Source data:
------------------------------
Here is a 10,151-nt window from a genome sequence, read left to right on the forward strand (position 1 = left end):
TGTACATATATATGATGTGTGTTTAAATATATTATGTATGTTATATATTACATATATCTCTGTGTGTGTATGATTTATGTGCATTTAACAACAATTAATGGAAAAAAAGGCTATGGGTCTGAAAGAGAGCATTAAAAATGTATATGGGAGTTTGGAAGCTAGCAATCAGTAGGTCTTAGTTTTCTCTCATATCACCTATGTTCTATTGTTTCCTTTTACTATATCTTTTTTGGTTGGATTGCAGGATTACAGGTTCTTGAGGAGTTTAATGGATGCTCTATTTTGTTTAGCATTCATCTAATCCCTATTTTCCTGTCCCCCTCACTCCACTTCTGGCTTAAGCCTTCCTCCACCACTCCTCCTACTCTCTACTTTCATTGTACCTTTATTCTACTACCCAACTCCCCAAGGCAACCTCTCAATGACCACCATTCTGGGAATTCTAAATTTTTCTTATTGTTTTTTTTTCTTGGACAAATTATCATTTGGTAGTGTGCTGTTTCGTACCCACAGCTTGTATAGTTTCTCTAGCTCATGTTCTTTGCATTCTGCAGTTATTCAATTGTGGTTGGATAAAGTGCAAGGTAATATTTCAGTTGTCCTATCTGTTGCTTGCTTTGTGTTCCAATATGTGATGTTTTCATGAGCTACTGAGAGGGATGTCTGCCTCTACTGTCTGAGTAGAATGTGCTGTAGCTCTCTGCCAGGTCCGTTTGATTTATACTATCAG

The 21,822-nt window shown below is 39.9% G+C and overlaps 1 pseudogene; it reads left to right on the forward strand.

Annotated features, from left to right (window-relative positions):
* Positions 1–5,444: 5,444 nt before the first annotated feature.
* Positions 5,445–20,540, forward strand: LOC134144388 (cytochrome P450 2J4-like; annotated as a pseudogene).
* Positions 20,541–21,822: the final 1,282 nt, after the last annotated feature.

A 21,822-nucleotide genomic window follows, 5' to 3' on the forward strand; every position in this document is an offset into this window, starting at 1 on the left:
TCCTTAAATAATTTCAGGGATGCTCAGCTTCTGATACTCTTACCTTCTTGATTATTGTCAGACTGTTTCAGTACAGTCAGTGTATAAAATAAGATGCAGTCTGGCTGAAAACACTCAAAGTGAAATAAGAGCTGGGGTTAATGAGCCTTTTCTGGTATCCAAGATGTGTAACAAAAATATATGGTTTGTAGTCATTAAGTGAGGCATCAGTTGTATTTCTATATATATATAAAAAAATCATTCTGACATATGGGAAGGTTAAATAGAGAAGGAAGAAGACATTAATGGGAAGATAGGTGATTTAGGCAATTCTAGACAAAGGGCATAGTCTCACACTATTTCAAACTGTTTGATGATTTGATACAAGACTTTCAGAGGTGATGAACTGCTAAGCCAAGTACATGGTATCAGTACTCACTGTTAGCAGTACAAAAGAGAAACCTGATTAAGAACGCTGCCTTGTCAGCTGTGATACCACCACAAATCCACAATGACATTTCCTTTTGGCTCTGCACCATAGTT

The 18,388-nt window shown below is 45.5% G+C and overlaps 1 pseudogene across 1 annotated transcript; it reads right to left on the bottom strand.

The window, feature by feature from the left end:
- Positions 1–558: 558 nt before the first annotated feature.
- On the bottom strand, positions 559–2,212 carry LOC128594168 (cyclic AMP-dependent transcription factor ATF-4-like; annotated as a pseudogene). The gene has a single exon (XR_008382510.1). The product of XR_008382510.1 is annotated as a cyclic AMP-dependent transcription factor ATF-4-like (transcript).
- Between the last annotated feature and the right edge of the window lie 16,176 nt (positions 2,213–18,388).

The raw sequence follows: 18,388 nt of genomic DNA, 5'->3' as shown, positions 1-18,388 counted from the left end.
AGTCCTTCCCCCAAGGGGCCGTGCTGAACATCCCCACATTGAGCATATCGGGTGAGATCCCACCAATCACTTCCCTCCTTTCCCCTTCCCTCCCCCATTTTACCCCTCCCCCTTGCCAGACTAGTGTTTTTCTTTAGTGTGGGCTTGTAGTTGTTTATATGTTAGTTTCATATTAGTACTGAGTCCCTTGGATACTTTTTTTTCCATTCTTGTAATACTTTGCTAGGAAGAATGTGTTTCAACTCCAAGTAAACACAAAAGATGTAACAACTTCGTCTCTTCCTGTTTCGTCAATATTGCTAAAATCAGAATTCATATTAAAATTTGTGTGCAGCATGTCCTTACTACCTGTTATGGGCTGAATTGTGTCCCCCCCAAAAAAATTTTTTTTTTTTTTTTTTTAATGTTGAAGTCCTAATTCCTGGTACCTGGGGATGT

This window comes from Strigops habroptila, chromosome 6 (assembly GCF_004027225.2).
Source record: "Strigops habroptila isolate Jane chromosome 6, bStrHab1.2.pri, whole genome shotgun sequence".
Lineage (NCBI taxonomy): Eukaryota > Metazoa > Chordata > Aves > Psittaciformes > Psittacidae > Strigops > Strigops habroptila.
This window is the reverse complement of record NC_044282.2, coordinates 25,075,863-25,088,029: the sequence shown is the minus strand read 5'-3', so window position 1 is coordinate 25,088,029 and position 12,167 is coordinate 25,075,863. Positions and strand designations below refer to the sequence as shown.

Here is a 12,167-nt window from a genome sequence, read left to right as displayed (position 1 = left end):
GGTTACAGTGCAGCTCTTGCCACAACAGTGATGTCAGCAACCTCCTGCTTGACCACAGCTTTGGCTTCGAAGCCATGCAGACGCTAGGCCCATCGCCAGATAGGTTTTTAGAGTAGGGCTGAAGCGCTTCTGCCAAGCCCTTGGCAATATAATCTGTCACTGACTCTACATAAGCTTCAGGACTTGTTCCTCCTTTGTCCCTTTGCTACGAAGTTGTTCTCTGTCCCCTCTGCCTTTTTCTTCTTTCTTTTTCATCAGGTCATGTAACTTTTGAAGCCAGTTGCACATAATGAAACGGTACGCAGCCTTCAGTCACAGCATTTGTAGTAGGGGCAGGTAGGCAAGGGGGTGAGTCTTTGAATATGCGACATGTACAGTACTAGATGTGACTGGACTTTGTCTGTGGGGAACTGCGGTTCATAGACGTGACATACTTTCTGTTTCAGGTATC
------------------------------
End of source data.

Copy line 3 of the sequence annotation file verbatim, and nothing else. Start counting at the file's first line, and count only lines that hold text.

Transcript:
The 21,822-nt window shown below is 39.9% G+C and overlaps 1 pseudogene; it reads left to right on the forward strand.